Test of a cubic spline interface for physical processes with a 1-D third-order spectral element model

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Title: Test of a cubic spline interface for physical processes with a 1-D third-order spectral element model
Authors: Steppeler, J
Li, J
Fang, F
Zhu, J
Item Type: Journal Article
Abstract: A common way to introduce physical processes into numerical models of the atmosphere is to call the parameterization at every grid point. This can lead to considerable errors. A simple 1-D example is proposed to illustrate that when a physical process occurs at one grid point only, a considerable sampling error may occur, with the result that only a fraction of the true impact of this process is seen. The interface to the physical parameterization in numerical weather prediction model using a third-order 1-D spectral element method (SEM3) model is investigated by homogeneous advection. In SEM3, the grid points, called principal nodes, are at boundaries of computational intervals and two more collocation points in the interior of each cell. This article argues that it is sufficient to do the physical parameterization for principal nodes only that creating the interior grid-point values of physics schemes by linear interpolation. This is called the spline interface method. A simple condensation model of water is taken as an example. Compared to the standard paramaterization, which computes the physical processes at every grid point, the spline interface method is more accurate and has a potential to save computer time. It turns out that the standard method creates a noisy wave which can easily be filtered by hyperviscosity. In the spline interface to the condensation physics, the condensation is done at every third grid point only. Third-order spline methods are used to represent the condensation at other points. The method using a smaller grid to compute condensation represented the condensation process more accurately and produced less of the computational noise. This version could be run without hyperviscosity, as no significant computational noise mode was generated by condensation. By doing physical processes only at every third grid point computer time may be saved.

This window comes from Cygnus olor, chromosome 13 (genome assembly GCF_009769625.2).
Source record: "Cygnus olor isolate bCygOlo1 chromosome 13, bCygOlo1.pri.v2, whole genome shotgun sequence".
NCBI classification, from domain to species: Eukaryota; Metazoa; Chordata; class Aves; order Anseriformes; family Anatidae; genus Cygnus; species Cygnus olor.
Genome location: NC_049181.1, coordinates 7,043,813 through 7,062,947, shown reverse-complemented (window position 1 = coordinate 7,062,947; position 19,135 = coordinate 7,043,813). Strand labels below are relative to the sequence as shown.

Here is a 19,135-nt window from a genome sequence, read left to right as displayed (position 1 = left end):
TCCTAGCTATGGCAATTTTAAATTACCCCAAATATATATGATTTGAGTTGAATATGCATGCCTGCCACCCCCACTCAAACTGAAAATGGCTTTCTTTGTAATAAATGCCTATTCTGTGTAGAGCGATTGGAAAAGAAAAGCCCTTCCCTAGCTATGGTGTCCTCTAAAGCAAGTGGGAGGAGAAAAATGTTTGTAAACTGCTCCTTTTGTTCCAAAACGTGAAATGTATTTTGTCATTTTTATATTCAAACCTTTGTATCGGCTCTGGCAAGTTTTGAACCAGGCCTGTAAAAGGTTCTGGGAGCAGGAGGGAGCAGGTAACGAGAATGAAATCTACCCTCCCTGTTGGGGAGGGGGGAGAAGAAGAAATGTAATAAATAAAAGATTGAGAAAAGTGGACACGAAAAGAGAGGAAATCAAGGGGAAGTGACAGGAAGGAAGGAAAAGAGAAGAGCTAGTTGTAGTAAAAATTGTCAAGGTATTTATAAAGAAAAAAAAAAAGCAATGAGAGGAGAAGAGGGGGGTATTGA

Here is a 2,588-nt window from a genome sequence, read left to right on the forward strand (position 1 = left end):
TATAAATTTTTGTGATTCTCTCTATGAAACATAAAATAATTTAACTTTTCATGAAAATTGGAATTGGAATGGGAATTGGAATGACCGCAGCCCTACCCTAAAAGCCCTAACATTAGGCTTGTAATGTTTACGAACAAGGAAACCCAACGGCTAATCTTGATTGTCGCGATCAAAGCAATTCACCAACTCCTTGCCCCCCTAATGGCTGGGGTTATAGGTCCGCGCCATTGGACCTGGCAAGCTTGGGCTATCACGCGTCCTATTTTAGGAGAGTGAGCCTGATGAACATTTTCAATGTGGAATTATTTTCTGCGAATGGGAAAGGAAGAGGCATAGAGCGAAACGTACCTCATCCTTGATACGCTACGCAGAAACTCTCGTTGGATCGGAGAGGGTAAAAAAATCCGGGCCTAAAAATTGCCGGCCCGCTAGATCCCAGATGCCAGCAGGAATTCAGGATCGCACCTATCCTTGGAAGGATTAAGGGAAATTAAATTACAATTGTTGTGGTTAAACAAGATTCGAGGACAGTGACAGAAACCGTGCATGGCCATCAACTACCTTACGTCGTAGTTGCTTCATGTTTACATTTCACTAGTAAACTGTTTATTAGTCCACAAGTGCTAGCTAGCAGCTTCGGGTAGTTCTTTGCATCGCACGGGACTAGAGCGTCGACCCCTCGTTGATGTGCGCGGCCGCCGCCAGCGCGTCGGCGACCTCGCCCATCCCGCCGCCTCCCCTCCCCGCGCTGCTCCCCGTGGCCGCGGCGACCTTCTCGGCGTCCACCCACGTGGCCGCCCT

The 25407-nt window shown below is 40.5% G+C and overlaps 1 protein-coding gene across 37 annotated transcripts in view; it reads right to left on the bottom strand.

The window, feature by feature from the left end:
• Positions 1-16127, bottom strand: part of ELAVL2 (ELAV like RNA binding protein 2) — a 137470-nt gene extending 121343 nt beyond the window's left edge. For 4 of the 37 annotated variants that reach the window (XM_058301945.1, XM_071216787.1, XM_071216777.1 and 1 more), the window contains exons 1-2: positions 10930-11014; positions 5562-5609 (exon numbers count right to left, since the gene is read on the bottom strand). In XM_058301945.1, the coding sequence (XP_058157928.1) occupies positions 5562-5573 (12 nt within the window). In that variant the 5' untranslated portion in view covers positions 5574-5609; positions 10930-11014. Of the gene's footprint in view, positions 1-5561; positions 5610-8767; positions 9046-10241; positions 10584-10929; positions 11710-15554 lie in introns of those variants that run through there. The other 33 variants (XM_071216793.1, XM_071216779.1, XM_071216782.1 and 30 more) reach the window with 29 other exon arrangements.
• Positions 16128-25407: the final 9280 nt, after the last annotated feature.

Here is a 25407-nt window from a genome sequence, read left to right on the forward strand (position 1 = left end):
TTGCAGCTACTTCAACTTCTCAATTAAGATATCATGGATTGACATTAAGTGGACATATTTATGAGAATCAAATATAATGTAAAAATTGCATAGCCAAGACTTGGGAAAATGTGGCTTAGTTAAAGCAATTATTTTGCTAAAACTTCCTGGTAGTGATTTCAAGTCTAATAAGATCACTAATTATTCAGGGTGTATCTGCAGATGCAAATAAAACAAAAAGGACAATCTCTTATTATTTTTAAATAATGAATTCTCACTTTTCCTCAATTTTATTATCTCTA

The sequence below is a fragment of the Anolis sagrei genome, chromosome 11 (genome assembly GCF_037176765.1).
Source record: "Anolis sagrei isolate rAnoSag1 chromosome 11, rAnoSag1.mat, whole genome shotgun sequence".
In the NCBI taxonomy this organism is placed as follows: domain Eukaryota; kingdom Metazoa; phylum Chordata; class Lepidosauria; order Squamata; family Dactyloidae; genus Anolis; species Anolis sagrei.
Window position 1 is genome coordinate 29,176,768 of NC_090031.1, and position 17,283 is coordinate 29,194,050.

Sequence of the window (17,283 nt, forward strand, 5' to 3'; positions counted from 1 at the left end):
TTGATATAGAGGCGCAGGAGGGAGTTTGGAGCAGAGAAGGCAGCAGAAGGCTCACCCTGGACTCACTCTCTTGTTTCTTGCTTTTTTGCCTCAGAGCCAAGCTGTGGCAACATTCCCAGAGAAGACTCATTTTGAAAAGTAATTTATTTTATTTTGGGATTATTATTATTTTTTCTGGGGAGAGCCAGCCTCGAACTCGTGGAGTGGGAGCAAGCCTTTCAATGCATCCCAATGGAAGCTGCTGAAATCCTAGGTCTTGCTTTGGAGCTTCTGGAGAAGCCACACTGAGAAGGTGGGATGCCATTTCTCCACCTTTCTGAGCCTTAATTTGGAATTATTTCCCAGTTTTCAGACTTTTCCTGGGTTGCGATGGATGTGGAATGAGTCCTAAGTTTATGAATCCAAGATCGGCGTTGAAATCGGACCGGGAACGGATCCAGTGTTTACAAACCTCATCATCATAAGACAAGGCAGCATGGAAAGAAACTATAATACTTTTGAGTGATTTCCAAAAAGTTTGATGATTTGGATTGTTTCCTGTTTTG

Issue Date: 1-Apr-2019
Date of Acceptance: 1-Apr-2019
URI: http://hdl.handle.net/10044/1/70434
DOI: https://doi.org/10.1080/16000870.2019.1591846
ISSN: 0280-6495
Publisher: Taylor & Francis
Start Page: 1
End Page: 6
Journal / Book Title: Tellus Series A: Dynamic Meteorology and Oceanography
Volume: 71
Issue: 1
Copyright Statement: © 2019 The Author(s). Published by Informa UK Limited, trading as Taylor & Francis Group. This is an Open Access article distributed under the terms of the Creative Commons Attribution License (http://creativecommons.org/licenses/by/4.0/), which permits unrestricted use, distribution, and reproduction in any medium, provided the original work is properly cited.
Sponsor/Funder: Engineering & Physical Science Research Council (E
Funder's Grant Number: RG80519
Keywords: Science & Technology
Physical Sciences
Meteorology & Atmospheric Sciences
Oceanography
physical process interface
L-Galerkin method
spectral element method
sparse grid
physical parameterization
COORDINATE
MOUNTAIN
GRIDS
Science & Technology
Physical Sciences
Meteorology & Atmospheric Sciences
Oceanography
physical process interface
L-Galerkin method
spectral element method
sparse grid
physical parameterization
COORDINATE
MOUNTAIN
GRIDS
Meteorology & Atmospheric Sciences
0401 Atmospheric Sciences
0405 Oceanography
Publication Status: Published
Open Access location: https://www.tandfonline.com/doi/full/10.1080/16000870.2019.1591846
Online Publication Date: 2019-04-01
Appears in Collections:Earth Science and Engineering



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